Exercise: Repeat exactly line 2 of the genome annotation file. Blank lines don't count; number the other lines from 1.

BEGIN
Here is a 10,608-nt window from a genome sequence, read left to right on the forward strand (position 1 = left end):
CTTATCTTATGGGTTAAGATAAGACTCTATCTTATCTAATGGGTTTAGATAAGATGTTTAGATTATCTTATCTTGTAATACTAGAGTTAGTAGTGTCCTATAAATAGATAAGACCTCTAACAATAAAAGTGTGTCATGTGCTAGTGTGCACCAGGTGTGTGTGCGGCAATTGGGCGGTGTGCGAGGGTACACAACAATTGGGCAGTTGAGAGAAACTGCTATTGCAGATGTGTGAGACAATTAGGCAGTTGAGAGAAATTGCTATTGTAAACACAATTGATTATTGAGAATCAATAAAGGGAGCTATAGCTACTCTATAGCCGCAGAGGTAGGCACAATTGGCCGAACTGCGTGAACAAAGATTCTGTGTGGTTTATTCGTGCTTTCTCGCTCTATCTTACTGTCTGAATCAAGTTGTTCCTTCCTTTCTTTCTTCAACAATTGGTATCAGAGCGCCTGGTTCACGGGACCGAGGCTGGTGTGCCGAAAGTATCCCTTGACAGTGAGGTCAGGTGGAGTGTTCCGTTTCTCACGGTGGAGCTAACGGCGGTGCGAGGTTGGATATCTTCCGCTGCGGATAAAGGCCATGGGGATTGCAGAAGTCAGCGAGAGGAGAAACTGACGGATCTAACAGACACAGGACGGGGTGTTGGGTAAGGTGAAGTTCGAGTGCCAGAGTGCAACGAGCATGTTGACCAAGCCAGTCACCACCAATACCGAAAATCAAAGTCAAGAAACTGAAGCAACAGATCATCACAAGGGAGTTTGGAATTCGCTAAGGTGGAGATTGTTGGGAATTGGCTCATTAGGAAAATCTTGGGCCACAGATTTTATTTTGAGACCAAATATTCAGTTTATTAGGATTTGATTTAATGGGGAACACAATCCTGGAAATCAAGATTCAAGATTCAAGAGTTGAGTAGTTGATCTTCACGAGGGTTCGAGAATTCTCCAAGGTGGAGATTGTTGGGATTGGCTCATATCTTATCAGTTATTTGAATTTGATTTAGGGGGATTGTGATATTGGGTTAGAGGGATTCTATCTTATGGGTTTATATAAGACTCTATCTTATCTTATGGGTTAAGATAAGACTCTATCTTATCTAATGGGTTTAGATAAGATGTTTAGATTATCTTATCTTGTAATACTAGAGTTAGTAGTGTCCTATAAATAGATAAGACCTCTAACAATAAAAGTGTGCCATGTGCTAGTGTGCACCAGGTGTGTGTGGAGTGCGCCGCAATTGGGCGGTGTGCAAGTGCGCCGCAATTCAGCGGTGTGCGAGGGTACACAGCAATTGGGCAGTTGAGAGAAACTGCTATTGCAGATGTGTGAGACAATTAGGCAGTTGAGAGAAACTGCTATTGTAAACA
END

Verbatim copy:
CTTATCTTATGGGTTAAGATAAGACTCTATCTTATCTAATGGGTTTAGATAAGATGTTTAGATTATCTTATCTTGTAATACTAGAGTTAGTAGTGTCCTATAAATAGATAAGACCTCTAACAATAAAAGTGTGTCATGTGCTAGTGTGCACCAGGTGTGTGTGCGGCAATTGGGCGGTGTGCGAGGGTACACAACAATTGGGCAGTTGAGAGAAACTGCTATTGCAGATGTGTGAGACAATTAGGCAGTTGAGAGAAATTGCTATTGTAAACACAATTGATTATTGAGAATCAATAAAGGGAGCTATAGCTACTCTATAGCCGCAGAGGTAGGCACAATTGGCCGAACTGCGTGAACAAAGATTCTGTGTGGTTTATTCGTGCTTTCTCGCTCTATCTTACTGTCTGAATCAAGTTGTTCCTTCCTTTCTTTCTTCAACAATTGGTATCAGAGCGCCTGGTTCACGGGACCGAGGCTGGTGTGCCGAAAGTATCCCTTGACAGTGAGGTCAGGTGGAGTGTTCCGTTTCTCACGGTGGAGCTAACGGCGGTGCGAGGTTGGATATCTTCCGCTGCGGATAAAGGCCATGGGGATTGCAGAAGTCAGCGAGAGGAGAAACTGACGGATCTAACAGACACAGGACGGGGTGTTGGGTAAGGTGAAGTTCGAGTGCCAGAGTGCAACGAGCATGTTGACCAAGCCAGTCACCACCAATACCGAAAATCAAAGTCAAGAAACTGAAGCAACAGATCATCACAAGGGAGTTTGGAATTCGCTAAGGTGGAGATTGTTGGGAATTGGCTCATTAGGAAAATCTTGGGCCACAGATTTTATTTTGAGACCAAATATTCAGTTTATTAGGATTTGATTTAATGGGGAACACAATCCTGGAAATCAAGATTCAAGATTCAAGAGTTGAGTAGTTGATCTTCACGAGGGTTCGAGAATTCTCCAAGGTGGAGATTGTTGGGATTGGCTCATATCTTATCAGTTATTTGAATTTGATTTAGGGGGATTGTGATATTGGGTTAGAGGGATTCTATCTTATGGGTTTATATAAGACTCTATCTTATCTTATGGGTTAAGATAAGACTCTATCTTATCTAATGGGTTTAGATAAGATGTTTAGATTATCTTATCTTGTAATACTAGAGTTAGTAGTGTCCTATAAATAGATAAGACCTCTAACAATAAAAGTGTGCCATGTGCTAGTGTGCACCAGGTGTGTGTGGAGTGCGCCGCAATTGGGCGGTGTGCAAGTGCGCCGCAATTCAGCGGTGTGCGAGGGTACACAGCAATTGGGCAGTTGAGAGAAACTGCTATTGCAGATGTGTGAGACAATTAGGCAGTTGAGAGAAACTGCTATTGTAAACA